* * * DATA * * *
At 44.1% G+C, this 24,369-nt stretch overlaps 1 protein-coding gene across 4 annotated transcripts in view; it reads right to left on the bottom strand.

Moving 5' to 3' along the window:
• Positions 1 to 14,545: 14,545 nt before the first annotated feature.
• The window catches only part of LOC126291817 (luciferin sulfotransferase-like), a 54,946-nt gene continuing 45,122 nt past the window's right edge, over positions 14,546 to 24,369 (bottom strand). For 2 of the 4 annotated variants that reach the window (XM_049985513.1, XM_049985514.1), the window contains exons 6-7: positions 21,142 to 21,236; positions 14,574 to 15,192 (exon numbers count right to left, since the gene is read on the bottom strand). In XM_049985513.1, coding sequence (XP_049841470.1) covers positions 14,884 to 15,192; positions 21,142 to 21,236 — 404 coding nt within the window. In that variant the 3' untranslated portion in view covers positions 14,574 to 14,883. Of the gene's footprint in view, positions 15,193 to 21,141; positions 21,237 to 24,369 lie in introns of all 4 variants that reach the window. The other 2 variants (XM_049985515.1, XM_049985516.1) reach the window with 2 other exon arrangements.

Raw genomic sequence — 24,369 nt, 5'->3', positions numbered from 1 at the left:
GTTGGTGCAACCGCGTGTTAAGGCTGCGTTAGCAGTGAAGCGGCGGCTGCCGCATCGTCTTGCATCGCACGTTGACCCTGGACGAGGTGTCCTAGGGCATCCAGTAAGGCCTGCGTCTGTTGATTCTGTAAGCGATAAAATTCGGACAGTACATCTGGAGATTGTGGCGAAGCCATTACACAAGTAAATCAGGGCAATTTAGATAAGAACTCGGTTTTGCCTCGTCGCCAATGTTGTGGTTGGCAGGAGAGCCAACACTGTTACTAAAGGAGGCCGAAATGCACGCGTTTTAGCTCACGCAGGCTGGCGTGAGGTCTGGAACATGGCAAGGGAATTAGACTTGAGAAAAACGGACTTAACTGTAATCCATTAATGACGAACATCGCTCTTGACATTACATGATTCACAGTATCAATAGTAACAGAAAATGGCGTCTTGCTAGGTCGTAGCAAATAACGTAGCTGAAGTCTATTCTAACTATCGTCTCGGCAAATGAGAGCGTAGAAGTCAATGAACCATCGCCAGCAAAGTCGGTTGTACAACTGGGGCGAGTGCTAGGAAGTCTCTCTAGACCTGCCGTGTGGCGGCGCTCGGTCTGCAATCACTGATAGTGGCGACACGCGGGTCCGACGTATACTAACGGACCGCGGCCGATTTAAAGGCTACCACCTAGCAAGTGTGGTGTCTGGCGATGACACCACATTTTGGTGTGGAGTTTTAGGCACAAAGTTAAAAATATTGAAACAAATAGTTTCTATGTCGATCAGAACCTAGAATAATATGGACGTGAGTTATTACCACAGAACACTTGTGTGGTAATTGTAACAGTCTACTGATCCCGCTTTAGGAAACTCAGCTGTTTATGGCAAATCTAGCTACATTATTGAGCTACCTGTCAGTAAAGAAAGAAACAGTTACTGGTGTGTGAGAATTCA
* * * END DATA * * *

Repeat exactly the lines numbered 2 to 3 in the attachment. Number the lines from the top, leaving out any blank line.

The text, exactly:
Moving 5' to 3' along the window:
• Positions 1 to 14,545: 14,545 nt before the first annotated feature.